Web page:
In Mexico, a long series of non-state actors, mainly drugs cartels, have been more or less permanently at war with each other over recent years. In 2017, approximately 800 people were killed as the result of these battles. Even so, these killings represent only a small proportion of Mexico’s annual total of 15–20,000 violent killings.

Stable levels of violence against civilians

IS also dominates organized violence against civilians. Of the approximately 7,000 civilian victims of organized violence recorded in 2017, IS was solely responsible for more than one-third of the deaths. Boko Haram, a group with links to IS, was particularly active in attacking civilians in 2017, especially in Nigeria, Cameroon and Niger. The Rohingya minority in Myanmar is one of the world’s most vulnerable ethnic groups, and 388 Rohingyas died as a result of one-sided violence in Myanmar in 2017. An San Suu Kyi’s government has been strongly criticized internationally for its failure to stop the bloodshed.

Formally organized non-state groups were behind the majority of organized violence against civilians in 2017. This has also been the usual situation in recent years. Even so, states are responsible for killing most people over the longer term. The largest genocides in modern history completely dominate overviews of the numbers of people killed. 65 percent of all killings of civilians since the end of the Cold War took place in Rwanda in 1994, as shown in the Figure 1. In fact, over 20 percent of all victims of all types of political violence in this period were in Rwanda. Syria accounts for approximately 13 percent of this total, Afghanistan approximately 7 percent, and DR Congo, Iraq and Ethiopia/Eritrea each account for approximately 4 percent.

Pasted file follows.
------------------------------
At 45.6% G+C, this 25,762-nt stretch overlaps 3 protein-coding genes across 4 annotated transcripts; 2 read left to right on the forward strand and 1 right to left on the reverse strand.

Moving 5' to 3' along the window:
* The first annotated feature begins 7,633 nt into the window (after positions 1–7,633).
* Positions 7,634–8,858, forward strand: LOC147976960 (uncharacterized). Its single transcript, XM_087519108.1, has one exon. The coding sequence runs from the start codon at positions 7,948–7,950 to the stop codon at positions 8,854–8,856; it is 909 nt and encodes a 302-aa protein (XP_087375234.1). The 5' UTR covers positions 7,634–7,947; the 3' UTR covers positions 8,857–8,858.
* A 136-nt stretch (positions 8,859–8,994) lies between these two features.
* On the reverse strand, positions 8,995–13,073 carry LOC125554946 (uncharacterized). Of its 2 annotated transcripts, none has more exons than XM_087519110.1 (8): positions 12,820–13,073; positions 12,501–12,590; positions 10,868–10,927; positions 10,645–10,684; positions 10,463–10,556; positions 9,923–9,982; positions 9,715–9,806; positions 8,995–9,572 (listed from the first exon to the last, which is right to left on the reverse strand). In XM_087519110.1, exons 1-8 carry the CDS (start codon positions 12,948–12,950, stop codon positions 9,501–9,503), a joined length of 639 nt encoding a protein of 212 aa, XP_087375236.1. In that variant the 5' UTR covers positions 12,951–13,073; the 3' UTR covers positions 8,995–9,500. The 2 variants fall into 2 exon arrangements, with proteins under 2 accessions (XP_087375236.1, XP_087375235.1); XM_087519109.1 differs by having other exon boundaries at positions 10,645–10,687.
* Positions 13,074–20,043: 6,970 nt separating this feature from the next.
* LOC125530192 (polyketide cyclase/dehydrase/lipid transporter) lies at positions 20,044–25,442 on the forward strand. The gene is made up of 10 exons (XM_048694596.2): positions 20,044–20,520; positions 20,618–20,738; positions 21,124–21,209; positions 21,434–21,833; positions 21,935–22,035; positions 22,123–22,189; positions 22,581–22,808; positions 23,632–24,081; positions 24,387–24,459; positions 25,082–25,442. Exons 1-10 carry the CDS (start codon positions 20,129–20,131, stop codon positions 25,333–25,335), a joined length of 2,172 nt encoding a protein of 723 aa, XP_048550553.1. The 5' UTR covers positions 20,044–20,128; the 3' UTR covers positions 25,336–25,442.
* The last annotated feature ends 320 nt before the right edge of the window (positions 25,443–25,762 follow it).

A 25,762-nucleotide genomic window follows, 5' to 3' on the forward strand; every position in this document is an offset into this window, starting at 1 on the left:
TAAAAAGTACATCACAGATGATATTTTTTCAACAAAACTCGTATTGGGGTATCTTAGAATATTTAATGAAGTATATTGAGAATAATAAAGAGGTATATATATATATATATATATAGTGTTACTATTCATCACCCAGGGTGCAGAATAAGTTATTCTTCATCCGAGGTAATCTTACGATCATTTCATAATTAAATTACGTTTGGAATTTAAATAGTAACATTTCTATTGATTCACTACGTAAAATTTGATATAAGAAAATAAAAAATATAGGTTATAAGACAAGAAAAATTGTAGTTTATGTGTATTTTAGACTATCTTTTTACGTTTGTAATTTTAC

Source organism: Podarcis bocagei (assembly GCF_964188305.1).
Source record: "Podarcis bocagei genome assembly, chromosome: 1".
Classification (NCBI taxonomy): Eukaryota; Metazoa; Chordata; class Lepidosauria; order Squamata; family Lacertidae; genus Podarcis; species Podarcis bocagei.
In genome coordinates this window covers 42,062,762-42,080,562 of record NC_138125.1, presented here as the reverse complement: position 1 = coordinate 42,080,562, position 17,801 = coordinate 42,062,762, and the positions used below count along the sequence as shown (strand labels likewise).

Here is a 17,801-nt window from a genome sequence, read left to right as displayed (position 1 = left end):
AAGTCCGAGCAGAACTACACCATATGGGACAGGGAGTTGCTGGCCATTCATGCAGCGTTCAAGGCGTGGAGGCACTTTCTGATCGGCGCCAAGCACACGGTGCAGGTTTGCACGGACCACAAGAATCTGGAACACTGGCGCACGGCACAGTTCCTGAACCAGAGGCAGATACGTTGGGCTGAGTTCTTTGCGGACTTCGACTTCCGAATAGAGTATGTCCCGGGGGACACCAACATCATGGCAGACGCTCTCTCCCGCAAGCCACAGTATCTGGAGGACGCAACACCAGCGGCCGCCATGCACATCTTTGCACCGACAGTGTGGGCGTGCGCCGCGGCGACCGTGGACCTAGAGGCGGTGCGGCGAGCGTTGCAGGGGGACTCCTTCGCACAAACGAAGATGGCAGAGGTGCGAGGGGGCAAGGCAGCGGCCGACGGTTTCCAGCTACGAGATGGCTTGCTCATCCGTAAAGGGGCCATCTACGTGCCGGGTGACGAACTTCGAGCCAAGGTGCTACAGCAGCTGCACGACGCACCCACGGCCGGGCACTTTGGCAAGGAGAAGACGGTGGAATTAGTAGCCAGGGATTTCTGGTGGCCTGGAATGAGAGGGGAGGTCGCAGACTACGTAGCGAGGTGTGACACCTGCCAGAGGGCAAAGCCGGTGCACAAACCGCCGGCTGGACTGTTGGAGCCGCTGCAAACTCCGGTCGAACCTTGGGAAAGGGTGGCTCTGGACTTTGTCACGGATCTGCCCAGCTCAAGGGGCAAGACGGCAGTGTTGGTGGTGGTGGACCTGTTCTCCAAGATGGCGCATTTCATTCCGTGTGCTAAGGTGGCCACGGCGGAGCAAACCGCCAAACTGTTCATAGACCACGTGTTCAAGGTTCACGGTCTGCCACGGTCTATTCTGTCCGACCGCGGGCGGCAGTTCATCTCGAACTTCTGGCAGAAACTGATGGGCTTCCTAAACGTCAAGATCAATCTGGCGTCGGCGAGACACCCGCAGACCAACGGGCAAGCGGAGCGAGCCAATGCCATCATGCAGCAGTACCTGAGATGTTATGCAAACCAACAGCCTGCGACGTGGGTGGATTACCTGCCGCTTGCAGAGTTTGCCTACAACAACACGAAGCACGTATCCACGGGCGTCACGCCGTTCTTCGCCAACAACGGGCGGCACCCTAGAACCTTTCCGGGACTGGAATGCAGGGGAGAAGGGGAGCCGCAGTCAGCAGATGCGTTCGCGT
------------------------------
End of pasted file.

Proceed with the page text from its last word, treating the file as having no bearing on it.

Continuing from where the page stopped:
Figure 1. Total number of fatalities in organized violence by type, 1989–2017 . Source: Pettersson & Eck (2018), Journal of Peace Research

Only one interstate conflict

All of the largest anthropogenic disasters in modern history are the result of either genocide or interstate conflict. The war between Ethiopia and Eritrea in 1998–2000 was the most recent major conflict between two countries and resulted in the killing of over 100,000 people. This conflict has threatened to reignite several times, most recently in 2016. Fortunately, this has not happened.

In 2017 there was just one conflict between two states that took more than 25 lives: the conflict over Kashmir between India and Pakistan. Even though this conflict has the potential to become a major war, the number of people killed has remained at a low, stable level since 2003.

Approaching the UN Sustainable Development Goal?

The main aim of the UN’s Sustainable Development Goal number 16 is to reduce the number of people killed in armed conflicts worldwide. Compared with the situation 10 years ago, it may seem as though the international community has lost some of its most important means for dealing with war and conflict. Ten years ago, the UN Security Council was an effective body that was willing to intervene where conflicts were on the brink of chaos. That will no longer exists.

In recent years we have seen a major growth in the number of conflicts where external parties are involved. This is a worrying development that increases both the intensity and duration of conflicts. How IS develops in the future is accordingly extremely important. Will the setbacks experienced by IS in Syria and Iraq leave the organization significantly weakened, or will it be an actor we must take into account for many years to come? Only time can tell.